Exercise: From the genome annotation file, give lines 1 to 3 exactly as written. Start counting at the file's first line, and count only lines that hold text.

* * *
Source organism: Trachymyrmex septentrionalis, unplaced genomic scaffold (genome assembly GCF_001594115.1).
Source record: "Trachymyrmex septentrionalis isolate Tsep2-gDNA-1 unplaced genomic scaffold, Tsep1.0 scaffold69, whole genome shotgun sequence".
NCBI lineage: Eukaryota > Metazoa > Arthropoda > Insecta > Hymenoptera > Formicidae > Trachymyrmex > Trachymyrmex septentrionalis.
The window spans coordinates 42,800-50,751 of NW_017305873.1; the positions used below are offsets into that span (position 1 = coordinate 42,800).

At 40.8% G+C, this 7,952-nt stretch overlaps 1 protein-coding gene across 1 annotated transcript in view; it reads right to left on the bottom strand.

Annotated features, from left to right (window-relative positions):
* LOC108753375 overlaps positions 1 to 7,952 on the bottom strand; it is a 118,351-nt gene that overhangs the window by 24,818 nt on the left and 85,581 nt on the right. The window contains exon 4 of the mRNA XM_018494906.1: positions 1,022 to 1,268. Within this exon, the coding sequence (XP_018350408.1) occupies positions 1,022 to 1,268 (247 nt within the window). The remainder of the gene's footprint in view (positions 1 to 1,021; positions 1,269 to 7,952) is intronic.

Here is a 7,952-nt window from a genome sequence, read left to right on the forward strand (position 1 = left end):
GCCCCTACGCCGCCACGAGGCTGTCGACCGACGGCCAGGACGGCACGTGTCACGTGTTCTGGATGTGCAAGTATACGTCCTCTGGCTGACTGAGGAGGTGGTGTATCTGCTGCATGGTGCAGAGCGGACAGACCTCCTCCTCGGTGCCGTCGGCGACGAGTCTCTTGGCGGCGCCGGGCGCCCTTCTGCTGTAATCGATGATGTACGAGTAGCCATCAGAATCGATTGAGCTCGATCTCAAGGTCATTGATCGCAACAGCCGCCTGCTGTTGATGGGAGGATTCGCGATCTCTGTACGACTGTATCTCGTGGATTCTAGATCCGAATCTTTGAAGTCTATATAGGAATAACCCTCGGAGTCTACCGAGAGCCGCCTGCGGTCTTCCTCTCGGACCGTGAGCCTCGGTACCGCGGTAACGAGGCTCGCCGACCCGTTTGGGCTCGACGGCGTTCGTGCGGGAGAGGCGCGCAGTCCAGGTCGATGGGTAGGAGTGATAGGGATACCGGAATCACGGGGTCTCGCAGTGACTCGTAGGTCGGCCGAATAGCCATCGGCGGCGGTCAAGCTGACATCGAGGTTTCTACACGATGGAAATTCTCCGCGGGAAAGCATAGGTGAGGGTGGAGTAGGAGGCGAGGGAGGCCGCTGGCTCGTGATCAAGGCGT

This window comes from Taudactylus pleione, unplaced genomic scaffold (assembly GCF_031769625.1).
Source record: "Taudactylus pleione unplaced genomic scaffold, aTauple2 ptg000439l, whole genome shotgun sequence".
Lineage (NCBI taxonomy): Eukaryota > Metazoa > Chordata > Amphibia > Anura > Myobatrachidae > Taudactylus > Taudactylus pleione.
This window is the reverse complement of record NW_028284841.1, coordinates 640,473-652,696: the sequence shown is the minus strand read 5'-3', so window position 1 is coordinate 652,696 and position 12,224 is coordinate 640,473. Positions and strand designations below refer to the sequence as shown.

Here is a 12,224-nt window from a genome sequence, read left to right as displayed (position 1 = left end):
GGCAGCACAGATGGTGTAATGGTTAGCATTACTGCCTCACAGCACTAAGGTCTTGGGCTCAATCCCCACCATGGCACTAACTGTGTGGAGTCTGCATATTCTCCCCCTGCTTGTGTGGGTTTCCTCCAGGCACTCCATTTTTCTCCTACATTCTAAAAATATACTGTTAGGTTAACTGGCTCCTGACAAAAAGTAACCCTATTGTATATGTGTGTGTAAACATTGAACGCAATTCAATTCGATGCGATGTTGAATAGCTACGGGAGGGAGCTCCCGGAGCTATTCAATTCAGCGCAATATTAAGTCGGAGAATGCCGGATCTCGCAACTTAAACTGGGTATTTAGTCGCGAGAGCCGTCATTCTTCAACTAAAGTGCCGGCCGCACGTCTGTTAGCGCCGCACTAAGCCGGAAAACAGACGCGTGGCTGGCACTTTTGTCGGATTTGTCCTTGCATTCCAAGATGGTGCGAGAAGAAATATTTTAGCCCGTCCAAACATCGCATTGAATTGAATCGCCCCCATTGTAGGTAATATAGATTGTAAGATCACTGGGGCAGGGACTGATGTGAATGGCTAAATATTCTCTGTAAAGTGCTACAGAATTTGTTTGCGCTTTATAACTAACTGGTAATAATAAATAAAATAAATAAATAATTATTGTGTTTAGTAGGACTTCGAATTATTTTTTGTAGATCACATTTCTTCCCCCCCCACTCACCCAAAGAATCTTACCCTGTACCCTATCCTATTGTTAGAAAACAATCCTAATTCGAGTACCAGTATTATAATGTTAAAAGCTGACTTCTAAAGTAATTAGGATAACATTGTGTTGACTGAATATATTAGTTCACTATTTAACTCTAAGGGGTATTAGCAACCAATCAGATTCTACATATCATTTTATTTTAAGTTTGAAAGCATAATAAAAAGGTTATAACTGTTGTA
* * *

Source organism: Trachymyrmex septentrionalis, unplaced genomic scaffold (genome assembly GCF_001594115.1).
Source record: "Trachymyrmex septentrionalis isolate Tsep2-gDNA-1 unplaced genomic scaffold, Tsep1.0 scaffold69, whole genome shotgun sequence".
NCBI lineage: Eukaryota > Metazoa > Arthropoda > Insecta > Hymenoptera > Formicidae > Trachymyrmex > Trachymyrmex septentrionalis.